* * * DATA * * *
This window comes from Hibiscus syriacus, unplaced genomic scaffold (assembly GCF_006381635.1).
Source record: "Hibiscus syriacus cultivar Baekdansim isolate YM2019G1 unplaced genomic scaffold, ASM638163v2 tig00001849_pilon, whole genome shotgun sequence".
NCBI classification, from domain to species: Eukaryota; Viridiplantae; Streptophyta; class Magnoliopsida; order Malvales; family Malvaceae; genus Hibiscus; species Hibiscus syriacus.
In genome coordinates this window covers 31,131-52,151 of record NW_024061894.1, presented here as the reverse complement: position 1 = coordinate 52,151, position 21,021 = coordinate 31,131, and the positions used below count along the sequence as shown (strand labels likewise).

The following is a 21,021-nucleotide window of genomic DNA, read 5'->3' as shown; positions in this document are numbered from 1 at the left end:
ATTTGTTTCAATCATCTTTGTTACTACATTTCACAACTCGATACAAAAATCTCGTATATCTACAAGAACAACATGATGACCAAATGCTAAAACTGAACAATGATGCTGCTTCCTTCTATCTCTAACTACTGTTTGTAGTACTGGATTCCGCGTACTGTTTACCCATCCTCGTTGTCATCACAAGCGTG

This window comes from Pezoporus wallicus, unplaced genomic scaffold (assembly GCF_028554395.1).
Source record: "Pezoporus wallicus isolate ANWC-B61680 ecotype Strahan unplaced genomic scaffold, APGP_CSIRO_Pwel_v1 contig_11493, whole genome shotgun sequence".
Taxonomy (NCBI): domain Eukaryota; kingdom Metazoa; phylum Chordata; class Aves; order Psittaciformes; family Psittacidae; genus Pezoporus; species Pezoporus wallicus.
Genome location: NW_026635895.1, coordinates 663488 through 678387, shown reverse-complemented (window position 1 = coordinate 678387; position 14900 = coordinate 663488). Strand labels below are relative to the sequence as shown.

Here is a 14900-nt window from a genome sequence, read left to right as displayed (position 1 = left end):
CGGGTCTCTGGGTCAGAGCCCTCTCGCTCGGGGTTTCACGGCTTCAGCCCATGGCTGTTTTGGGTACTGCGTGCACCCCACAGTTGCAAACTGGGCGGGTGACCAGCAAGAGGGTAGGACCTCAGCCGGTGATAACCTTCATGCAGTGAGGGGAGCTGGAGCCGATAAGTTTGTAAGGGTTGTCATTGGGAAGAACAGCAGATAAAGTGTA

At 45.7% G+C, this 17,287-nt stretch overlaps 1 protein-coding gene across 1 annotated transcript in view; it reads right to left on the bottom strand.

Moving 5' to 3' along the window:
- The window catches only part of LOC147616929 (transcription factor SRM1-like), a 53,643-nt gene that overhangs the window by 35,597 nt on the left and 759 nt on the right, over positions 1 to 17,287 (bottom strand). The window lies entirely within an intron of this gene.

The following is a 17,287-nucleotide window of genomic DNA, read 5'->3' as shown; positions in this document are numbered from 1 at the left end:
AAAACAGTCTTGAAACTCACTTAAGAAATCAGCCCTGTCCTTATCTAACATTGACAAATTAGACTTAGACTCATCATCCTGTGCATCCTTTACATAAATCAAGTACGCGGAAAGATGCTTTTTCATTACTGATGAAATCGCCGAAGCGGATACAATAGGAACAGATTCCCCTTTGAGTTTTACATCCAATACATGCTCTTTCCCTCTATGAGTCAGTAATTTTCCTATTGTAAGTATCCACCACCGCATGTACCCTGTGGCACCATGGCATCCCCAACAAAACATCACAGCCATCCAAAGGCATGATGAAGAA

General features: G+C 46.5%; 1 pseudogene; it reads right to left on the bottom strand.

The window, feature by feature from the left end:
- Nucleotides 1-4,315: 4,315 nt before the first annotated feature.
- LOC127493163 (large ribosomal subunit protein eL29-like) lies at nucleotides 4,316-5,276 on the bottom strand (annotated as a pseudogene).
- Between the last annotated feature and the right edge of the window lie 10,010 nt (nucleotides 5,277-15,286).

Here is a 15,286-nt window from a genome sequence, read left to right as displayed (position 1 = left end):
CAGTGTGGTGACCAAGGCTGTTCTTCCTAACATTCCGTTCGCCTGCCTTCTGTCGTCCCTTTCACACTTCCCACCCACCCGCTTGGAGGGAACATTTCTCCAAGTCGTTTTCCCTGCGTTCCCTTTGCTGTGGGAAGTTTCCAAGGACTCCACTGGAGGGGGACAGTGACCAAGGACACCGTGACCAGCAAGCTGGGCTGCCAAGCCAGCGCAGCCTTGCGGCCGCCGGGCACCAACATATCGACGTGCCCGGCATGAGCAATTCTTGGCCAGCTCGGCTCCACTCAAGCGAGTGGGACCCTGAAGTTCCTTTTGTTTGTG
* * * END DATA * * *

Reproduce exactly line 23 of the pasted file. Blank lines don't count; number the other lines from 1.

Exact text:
Here is a 15,286-nt window from a genome sequence, read left to right as displayed (position 1 = left end):